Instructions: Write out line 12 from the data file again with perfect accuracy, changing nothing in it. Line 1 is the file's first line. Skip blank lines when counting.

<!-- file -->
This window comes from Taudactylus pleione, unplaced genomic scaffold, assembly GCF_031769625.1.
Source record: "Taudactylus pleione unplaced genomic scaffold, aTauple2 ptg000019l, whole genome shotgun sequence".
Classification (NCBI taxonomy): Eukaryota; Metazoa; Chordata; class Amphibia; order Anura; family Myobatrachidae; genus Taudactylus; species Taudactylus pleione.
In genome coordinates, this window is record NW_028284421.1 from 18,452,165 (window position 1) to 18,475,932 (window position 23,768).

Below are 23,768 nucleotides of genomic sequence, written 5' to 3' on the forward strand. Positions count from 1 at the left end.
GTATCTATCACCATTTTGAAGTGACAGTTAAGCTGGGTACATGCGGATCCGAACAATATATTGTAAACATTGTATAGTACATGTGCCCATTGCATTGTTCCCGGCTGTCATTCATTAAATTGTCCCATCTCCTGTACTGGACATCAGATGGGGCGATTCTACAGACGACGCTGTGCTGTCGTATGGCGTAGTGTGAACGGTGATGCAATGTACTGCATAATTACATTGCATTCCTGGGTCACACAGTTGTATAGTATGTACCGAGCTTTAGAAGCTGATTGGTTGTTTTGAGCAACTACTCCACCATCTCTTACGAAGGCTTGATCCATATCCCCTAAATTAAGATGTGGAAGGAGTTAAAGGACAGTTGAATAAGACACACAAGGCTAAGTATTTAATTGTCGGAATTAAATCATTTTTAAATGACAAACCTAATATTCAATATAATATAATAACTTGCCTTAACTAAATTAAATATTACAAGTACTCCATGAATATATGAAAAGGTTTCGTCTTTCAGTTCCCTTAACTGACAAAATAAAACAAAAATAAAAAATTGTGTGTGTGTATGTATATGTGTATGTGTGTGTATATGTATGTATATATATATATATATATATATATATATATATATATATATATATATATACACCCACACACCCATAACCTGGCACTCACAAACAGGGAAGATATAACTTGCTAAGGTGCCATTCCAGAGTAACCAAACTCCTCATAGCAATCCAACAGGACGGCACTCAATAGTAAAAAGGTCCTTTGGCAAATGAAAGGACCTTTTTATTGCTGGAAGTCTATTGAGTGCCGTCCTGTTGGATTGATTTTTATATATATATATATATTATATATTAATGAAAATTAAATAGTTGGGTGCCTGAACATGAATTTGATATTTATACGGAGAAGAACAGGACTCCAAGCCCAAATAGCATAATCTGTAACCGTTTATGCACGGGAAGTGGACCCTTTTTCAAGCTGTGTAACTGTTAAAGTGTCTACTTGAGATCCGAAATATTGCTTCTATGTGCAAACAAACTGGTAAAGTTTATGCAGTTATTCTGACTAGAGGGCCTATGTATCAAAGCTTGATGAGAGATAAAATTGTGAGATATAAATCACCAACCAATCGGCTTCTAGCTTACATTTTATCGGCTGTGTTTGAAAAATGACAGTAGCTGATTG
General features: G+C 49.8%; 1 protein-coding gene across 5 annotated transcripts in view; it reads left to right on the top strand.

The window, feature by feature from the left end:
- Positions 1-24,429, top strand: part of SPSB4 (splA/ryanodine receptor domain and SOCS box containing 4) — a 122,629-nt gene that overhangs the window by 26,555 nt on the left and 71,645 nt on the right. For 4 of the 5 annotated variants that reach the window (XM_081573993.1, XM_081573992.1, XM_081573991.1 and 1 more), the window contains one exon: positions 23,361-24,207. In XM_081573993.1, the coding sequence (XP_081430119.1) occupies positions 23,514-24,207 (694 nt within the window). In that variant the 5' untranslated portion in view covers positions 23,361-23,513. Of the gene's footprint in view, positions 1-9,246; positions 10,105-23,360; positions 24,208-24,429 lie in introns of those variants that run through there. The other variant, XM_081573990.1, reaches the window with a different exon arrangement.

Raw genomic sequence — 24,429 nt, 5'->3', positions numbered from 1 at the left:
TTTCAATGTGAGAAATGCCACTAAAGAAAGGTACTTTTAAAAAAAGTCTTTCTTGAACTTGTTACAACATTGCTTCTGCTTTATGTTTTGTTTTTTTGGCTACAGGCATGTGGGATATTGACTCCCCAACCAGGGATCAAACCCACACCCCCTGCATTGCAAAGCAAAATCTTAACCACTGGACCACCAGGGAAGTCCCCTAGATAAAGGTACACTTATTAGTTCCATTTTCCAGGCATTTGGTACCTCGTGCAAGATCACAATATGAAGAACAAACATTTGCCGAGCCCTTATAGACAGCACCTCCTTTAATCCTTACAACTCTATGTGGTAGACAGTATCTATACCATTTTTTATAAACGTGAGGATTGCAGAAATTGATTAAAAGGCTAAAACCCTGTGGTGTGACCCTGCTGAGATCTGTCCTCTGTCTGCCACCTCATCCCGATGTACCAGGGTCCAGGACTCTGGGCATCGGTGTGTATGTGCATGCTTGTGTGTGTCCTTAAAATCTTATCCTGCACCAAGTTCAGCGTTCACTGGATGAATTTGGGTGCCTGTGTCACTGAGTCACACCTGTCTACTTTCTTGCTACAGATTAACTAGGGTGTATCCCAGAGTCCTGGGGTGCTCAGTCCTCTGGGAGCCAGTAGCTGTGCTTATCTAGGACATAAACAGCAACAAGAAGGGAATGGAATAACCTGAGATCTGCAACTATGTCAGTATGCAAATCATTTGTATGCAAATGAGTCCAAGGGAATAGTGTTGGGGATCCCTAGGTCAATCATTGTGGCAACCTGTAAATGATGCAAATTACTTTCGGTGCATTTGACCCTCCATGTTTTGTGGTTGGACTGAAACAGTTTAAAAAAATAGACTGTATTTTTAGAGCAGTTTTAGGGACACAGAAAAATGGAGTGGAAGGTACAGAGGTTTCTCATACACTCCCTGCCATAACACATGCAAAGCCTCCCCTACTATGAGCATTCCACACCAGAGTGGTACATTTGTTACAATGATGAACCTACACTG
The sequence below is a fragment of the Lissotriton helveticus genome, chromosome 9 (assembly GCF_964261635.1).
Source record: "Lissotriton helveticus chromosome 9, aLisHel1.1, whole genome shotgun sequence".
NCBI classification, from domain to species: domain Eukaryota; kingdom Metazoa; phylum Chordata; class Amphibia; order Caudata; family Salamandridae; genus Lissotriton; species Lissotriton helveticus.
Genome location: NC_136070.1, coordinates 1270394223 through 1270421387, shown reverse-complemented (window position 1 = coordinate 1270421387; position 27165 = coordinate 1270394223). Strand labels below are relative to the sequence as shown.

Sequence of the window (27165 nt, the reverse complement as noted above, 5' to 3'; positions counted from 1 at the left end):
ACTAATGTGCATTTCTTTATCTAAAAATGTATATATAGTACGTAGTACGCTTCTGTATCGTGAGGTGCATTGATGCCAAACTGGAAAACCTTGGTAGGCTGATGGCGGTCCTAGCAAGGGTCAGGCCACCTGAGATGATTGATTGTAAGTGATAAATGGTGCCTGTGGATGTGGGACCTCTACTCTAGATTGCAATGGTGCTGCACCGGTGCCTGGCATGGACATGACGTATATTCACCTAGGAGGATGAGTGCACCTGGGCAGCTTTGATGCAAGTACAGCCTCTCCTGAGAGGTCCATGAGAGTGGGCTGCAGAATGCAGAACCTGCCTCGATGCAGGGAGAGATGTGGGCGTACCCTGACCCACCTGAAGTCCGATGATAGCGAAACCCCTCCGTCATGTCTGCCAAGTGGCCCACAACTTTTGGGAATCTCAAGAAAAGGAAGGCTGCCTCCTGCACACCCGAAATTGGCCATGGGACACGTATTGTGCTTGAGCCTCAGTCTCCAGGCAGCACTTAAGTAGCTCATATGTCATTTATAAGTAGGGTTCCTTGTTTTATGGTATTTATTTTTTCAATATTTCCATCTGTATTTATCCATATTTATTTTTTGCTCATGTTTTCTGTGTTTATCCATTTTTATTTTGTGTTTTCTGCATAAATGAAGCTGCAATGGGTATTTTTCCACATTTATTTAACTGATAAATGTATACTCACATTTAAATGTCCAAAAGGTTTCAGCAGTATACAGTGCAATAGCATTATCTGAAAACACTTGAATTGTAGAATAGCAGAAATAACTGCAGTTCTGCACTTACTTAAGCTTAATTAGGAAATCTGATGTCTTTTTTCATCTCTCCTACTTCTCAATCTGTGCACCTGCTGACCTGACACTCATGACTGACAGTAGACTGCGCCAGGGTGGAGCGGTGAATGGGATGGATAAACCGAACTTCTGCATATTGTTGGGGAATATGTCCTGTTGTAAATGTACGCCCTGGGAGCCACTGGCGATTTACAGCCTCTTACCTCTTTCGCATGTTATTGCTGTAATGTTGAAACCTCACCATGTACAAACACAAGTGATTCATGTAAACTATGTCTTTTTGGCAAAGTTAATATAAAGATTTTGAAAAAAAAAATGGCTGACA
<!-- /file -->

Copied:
The sequence below is a fragment of the Lissotriton helveticus genome, chromosome 9 (assembly GCF_964261635.1).